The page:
So, what do we make of all of this information? I believe the conclusion is that, as usually is the case, the markets are assuming too much, and have reacted on pure speculation. First of all, this recent increase in interest rates is not cause for alarm. The 10-year Treasury yield is still below where it began the year, and far below historical norms. Investors should exercise caution before massively repositioning their portfolios. Let’s all take a deep breath. We do not know what will happen, and until we do, the markets will be acting on pure speculation.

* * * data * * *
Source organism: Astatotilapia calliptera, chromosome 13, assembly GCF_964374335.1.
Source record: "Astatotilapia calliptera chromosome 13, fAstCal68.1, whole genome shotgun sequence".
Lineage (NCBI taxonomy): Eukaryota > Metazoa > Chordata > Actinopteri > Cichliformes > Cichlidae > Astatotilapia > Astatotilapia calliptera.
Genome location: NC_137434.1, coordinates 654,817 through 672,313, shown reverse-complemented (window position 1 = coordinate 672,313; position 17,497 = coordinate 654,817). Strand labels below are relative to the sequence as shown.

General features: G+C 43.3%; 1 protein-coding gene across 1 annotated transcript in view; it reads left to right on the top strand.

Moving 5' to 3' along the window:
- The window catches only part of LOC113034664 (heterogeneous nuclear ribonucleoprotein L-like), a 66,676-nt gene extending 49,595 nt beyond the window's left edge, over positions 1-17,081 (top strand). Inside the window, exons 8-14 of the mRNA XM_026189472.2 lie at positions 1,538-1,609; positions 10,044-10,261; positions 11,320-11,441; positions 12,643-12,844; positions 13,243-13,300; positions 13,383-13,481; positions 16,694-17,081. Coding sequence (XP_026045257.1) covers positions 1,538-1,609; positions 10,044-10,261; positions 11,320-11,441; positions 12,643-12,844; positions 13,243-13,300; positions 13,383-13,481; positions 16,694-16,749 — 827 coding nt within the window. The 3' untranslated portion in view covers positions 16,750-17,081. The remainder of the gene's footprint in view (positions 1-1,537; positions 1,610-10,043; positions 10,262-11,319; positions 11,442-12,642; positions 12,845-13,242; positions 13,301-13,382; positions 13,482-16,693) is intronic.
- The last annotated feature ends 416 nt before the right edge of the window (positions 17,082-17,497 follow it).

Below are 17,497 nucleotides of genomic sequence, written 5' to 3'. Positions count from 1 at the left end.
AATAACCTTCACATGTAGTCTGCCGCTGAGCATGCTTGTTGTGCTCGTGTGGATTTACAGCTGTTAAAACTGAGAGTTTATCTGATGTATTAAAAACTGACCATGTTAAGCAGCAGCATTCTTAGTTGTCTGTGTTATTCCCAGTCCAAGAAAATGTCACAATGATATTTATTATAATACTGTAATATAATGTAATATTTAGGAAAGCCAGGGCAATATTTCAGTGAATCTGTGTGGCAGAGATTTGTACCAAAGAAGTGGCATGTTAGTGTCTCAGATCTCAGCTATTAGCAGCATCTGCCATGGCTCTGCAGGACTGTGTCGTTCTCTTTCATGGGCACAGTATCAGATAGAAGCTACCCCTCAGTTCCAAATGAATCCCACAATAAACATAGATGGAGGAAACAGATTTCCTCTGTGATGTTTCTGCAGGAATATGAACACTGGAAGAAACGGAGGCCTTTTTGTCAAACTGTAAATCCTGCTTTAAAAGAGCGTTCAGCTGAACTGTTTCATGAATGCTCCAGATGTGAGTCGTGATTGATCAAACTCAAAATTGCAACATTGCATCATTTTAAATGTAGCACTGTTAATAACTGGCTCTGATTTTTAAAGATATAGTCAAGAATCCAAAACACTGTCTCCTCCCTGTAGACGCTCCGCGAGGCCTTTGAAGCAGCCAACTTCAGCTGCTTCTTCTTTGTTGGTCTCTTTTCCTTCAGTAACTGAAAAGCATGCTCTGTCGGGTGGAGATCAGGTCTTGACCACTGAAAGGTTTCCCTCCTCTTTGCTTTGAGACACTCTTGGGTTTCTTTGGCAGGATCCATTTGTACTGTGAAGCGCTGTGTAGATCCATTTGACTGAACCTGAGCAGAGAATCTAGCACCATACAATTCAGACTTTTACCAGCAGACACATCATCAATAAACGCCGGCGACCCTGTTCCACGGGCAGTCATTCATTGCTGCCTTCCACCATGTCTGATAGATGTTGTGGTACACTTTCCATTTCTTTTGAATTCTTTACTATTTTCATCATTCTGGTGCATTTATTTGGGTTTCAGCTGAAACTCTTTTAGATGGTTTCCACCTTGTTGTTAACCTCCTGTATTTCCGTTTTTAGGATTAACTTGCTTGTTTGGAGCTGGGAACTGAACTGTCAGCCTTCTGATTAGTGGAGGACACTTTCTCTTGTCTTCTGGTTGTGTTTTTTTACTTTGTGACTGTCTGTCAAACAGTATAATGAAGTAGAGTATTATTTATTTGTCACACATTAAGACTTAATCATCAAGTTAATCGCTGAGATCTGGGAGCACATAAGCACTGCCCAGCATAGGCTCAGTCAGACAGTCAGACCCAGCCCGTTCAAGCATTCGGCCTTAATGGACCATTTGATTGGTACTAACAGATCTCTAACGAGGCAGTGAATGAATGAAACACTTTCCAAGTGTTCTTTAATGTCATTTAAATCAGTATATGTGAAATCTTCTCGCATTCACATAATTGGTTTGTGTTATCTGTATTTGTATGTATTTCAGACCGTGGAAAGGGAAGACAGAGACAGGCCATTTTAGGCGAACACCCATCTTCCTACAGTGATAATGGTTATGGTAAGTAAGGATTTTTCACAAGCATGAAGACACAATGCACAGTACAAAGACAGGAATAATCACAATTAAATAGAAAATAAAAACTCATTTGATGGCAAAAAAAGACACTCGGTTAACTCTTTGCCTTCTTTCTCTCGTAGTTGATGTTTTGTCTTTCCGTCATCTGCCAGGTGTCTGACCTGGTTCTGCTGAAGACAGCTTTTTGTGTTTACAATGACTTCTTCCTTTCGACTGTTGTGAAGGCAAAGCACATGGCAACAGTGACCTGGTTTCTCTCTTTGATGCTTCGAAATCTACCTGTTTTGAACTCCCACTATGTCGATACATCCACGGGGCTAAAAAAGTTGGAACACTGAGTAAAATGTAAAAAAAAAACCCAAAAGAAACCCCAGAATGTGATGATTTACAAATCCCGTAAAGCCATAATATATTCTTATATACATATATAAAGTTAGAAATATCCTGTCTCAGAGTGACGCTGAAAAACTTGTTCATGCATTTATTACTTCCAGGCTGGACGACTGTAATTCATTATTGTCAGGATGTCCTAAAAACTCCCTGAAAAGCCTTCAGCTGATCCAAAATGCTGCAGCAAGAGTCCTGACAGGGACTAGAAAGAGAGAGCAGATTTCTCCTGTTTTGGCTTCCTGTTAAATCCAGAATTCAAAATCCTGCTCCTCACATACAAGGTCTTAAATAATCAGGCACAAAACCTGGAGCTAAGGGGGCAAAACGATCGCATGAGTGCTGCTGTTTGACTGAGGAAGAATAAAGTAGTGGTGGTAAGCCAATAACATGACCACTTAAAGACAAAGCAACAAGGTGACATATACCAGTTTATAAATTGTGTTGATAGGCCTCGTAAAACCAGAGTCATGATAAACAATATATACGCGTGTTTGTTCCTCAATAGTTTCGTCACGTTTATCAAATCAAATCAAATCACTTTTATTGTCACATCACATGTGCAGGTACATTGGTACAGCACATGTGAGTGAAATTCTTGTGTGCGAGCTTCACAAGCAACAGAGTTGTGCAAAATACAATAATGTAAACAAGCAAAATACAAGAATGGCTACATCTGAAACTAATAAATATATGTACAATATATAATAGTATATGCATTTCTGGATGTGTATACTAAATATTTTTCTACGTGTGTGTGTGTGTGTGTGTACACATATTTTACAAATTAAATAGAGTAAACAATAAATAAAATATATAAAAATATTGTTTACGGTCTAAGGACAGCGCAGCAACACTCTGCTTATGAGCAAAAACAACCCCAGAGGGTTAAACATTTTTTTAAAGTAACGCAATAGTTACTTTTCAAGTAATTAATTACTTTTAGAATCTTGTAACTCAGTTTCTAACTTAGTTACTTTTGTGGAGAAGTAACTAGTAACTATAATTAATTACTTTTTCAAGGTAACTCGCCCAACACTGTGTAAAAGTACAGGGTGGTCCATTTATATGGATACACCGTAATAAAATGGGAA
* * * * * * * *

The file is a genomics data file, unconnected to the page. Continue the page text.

Most importantly, we maintain the stance that interest rates cannot move sustainably higher without the backing of strong economic growth. The casualties of higher interest rates without growth behind it would be too severe. Of course, we would all love to see stronger economic growth and subsequently higher interest rates, regardless of what gets us there. Therefore, we come away from the recent happenings with the same feeling we had before: we’re hopeful and optimistic that economic growth will return, and that we will break free from the doldrums of a low-growth and rock-bottom interest rate world. But, until we actually see some real action and the resulting proof that it is working, it is our feeling that we must remain patient, and admit that it remains far from a slam-dunk that interest rates will continue on their recent trajectory.